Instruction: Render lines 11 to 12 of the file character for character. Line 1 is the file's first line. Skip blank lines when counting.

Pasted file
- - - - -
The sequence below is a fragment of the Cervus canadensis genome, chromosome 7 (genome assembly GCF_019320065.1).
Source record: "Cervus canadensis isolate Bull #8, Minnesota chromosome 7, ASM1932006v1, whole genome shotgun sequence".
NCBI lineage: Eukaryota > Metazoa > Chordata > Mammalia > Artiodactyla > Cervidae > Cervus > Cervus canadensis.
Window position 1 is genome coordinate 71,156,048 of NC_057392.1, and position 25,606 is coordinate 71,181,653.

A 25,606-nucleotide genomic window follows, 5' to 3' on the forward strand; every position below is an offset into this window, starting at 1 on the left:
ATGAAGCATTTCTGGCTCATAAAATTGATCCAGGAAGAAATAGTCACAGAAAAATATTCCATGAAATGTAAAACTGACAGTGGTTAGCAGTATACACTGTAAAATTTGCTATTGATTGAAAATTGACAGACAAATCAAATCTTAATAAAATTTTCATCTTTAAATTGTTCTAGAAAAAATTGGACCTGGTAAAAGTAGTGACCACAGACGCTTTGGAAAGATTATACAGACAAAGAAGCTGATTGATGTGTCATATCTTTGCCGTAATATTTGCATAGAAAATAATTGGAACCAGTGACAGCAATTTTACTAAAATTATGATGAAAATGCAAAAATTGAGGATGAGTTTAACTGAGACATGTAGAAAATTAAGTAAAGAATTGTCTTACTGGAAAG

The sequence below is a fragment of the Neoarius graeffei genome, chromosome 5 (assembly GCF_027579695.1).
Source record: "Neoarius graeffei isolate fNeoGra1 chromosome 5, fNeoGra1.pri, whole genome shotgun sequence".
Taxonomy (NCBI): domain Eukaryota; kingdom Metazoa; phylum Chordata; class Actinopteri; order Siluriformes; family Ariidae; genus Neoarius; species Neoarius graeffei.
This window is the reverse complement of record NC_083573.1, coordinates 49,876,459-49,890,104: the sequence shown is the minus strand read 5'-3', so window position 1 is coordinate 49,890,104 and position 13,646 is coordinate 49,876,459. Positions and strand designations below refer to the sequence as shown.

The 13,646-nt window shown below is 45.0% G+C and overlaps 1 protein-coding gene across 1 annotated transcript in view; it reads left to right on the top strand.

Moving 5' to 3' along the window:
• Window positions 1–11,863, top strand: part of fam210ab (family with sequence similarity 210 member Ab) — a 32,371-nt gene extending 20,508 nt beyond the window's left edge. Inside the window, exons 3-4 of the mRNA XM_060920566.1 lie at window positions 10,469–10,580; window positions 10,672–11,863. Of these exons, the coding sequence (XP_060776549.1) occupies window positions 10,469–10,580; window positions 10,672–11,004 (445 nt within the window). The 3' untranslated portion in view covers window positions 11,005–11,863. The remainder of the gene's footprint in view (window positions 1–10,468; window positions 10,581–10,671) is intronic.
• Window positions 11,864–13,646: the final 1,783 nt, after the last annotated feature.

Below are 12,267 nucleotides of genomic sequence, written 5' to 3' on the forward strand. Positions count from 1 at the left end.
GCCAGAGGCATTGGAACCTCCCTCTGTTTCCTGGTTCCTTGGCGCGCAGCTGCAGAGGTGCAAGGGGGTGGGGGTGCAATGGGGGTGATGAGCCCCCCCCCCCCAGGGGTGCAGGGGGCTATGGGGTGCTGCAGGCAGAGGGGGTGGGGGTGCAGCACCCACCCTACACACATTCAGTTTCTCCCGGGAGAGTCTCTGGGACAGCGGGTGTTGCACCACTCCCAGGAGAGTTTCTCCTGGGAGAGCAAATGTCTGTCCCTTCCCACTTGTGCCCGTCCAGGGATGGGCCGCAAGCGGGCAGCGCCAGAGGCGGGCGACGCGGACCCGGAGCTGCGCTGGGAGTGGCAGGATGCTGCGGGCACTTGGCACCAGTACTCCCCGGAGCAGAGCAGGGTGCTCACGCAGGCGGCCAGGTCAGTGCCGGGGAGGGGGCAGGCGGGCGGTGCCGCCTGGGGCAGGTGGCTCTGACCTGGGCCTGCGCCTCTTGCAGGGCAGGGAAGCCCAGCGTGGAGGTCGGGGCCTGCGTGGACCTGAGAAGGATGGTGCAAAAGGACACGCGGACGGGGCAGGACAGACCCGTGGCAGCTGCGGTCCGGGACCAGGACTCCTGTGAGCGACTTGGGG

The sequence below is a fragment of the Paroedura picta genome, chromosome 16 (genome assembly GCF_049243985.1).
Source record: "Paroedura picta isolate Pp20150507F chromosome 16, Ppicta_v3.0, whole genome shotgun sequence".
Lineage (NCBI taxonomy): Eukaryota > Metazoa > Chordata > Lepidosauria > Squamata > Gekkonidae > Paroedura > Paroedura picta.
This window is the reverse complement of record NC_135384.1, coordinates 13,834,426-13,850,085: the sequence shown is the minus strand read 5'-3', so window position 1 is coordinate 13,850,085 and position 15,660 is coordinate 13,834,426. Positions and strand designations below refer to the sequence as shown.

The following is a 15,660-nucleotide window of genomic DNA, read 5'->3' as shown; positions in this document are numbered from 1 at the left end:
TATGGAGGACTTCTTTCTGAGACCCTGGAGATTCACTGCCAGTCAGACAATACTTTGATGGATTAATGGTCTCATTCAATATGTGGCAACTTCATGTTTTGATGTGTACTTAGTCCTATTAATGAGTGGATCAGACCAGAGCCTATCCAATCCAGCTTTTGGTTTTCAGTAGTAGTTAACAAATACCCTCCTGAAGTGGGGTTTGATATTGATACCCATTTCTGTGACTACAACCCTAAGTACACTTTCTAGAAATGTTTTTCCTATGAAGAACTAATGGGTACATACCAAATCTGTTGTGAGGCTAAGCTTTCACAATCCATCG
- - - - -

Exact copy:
The 13,646-nt window shown below is 45.0% G+C and overlaps 1 protein-coding gene across 1 annotated transcript in view; it reads left to right on the top strand.

Moving 5' to 3' along the window: